Skip to content

Information and Resources

Font Size

Take Cover When Heat Is High

Get tips on how to prevent heat exhaustion, heat cramps, and heatstroke.
By
WebMD Feature
Reviewed by Louise Chang, MD

This summer has been a scorcher in much of the nation, with temperatures soaring into the 90s from the western Plains to the East Coast.

What's Hot?

But the line on the thermometer is not the only way weathermen define heat. They have created a Heat Index, which combines heat and humidity to create a sort of 'misery index.' The temp may be 100 degrees, but combined with humidity (which inhibits sweat from evaporating off the skin and cooling the body), the Heat Index may climb into the danger zone at 105 degrees or higher.

By danger zone, they mean: danger of vomiting in public, collapsing, or even dying.

Who's Most Likely to Suffer?

According to the CDC, the elderly, children under 4, people who are overweight, those who become dehydrated, the mentally ill, or people with medical conditions, or who are on certain medications seem to be the most susceptible targets of a heat wave.

"You know who we see a lot?" asks Bruce Bonanno, MD, an emergency medicine physician in the New York and New Jersey areas. "We see young people coming in. One place I work is a beach community. They drink the night before and think their fancy little drinks are hydrating them, when they are doing the exact opposite. Then they go to the beach the next day, fall asleep, bake in the sun, and each day get a little more behind on their fluids. Eventually, they end up in the ER."

Heat Exhaustion

People suffer a heat-related illness when the body's temperature system is overloaded. The body is sweating, but the sweat is not evaporating due to humidity. Eventually, like a runny egg white, the brain begins to "cook."

The most common heat-related illness is heat exhaustion. This usually builds up over several days of activities in a hot environment, without proper replacement of fluids. Wham, it can hit you. The symptoms are:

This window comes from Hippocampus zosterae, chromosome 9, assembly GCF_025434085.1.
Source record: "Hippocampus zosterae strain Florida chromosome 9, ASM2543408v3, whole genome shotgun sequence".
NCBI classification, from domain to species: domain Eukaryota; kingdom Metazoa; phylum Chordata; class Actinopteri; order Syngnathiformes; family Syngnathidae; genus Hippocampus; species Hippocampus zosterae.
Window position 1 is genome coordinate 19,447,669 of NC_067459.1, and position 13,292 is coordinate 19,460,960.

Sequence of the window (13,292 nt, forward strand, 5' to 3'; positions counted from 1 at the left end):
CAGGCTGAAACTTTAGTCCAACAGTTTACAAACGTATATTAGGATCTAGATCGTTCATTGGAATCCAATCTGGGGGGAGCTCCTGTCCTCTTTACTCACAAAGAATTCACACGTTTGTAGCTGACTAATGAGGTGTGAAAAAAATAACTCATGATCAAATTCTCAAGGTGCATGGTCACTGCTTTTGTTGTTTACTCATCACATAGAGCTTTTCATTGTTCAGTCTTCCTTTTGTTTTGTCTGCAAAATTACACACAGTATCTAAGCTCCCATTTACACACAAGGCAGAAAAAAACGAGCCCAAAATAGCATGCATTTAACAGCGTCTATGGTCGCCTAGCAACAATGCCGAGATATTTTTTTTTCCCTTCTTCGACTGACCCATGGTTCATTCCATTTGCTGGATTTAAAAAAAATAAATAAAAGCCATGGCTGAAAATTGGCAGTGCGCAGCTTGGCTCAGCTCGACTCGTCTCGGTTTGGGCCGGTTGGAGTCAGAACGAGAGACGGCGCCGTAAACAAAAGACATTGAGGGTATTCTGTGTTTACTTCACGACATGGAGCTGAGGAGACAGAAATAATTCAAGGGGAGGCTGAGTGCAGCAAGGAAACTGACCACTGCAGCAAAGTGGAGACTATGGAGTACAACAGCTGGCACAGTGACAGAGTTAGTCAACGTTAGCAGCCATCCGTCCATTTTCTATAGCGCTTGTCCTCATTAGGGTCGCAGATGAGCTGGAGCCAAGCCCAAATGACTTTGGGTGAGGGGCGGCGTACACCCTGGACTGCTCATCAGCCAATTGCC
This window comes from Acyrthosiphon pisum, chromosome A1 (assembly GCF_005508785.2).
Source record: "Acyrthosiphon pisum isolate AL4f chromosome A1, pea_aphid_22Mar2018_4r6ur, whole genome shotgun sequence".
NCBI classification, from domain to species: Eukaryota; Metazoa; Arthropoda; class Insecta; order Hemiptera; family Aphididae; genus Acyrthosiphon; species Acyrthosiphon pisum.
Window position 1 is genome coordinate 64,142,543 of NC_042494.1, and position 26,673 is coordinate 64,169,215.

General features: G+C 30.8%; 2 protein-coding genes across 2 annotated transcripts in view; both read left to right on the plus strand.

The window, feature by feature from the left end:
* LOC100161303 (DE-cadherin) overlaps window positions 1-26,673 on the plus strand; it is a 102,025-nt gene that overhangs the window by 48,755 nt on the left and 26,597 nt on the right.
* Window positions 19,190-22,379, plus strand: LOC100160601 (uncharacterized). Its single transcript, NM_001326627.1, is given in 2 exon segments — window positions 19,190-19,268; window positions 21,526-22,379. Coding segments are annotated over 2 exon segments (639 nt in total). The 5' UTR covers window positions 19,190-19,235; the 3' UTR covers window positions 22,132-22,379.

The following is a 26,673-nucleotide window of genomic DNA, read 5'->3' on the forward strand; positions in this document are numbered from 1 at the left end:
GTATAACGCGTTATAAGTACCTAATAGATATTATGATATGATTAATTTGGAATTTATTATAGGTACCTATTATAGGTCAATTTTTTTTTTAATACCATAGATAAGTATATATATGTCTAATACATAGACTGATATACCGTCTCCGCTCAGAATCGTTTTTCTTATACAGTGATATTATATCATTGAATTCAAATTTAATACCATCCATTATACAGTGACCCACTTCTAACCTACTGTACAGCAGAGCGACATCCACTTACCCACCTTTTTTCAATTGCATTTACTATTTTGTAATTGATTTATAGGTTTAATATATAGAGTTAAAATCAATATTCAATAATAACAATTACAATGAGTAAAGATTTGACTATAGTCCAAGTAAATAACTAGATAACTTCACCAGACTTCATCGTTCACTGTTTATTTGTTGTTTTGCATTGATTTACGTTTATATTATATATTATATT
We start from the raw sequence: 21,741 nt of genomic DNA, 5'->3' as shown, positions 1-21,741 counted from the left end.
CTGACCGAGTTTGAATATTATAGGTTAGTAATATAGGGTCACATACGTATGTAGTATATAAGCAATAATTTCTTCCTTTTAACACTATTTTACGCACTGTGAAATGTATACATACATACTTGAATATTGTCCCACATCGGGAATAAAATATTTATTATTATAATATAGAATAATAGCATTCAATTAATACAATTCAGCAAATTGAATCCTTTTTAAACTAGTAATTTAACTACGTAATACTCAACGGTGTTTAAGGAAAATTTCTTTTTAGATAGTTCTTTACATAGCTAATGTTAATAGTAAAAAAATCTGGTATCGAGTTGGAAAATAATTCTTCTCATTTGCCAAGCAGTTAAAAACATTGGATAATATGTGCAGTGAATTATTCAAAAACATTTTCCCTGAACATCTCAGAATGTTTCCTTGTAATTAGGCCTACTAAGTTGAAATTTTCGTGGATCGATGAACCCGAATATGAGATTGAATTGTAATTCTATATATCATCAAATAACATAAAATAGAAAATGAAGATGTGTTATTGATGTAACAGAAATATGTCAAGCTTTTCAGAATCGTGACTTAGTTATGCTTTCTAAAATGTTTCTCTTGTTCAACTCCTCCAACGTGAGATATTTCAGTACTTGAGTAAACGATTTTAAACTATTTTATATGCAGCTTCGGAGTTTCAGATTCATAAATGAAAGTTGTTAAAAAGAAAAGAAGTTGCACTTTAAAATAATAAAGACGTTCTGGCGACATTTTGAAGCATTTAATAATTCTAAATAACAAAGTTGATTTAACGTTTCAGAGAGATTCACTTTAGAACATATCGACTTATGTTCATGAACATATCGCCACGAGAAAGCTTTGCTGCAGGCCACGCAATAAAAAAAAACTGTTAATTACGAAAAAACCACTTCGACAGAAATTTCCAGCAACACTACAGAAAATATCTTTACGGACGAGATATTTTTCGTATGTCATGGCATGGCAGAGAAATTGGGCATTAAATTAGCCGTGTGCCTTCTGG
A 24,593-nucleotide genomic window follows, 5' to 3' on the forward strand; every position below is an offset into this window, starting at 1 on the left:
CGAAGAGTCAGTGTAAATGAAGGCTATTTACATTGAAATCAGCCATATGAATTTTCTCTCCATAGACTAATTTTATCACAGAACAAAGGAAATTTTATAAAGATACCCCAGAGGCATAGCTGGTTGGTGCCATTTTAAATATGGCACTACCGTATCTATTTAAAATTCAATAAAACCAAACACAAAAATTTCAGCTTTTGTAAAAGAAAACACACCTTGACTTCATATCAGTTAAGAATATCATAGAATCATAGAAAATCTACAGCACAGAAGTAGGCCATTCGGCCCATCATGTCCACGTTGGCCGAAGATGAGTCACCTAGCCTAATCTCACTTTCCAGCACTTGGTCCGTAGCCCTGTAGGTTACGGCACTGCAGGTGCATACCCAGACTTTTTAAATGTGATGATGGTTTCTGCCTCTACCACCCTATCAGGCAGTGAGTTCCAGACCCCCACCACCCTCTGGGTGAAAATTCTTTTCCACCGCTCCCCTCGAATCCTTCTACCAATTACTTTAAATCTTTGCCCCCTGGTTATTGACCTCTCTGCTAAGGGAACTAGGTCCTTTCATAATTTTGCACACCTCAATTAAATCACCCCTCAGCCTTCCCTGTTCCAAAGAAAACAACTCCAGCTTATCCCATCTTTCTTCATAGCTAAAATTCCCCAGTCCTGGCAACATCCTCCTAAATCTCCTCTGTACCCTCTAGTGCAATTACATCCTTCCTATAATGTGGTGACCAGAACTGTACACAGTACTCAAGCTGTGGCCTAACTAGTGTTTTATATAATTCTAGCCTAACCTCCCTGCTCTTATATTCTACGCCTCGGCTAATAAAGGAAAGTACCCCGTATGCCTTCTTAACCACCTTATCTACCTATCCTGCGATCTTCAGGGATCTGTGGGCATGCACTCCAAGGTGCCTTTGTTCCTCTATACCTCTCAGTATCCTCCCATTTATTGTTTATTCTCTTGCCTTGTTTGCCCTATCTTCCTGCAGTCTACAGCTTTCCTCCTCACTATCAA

• Heavy sweating
  • Turning pale
  • Muscle cramps
  • Weakness
  • Dizziness
  • Nausea or vomiting
  • Fainting
  • Cool, clammy skin
  • Fast breathing
  • Headache

To help the person, provide cool fluids immediately, anything nonalcoholic, but preferably water. Have the person lie down inside or take a cool bath or shower and then rest.

If the person's symptoms are severe or there are pre-existing medical problems, such as high blood pressureor heart disease, then you need to get medical attention right away.

In the ER, Bonanno says, they have sports drinks on hand. If the person is not sick enough to warrant an IV, they can sip the drinks in the waiting room.

Hot Topics

WebMD Video: Now Playing

Click here to wach video: Dirty Truth About Hand Washing

Which sex is the worst about washing up? Why is it so important? We’ve got the dirty truth on how and when to wash your hands.

Click here to watch video: Dirty Truth About Hand Washing

Popular Slideshows & Tools on WebMD

MS Overview
Recognizing symptoms.
feet
Solutions for 19 types.
Still Life Of Protein Foods
Do they work?
build a better butt
How to build a better butt.
lone star tick
How to identify that bite.
woman standing behind curtains
How it affects you.
brain scan with soda
Tips to kick the habit.
row of colored highlighter pens
Tips for living better.
stressed working woman
And how to fix them?
fat caliper
Check your BMI.
woman dreaming
What Do Your Dreams Say About You?
man with indigestion
How to keep yours at bay.

Pollen counts, treatment tips, and more.

It's nothing to sneeze at.

Loading ...

Sending your email...

This feature is temporarily unavailable. Please try again later.

Thanks!

Now check your email account on your mobile phone to download your new app.

Women's Health Newsletter

Find out what women really need.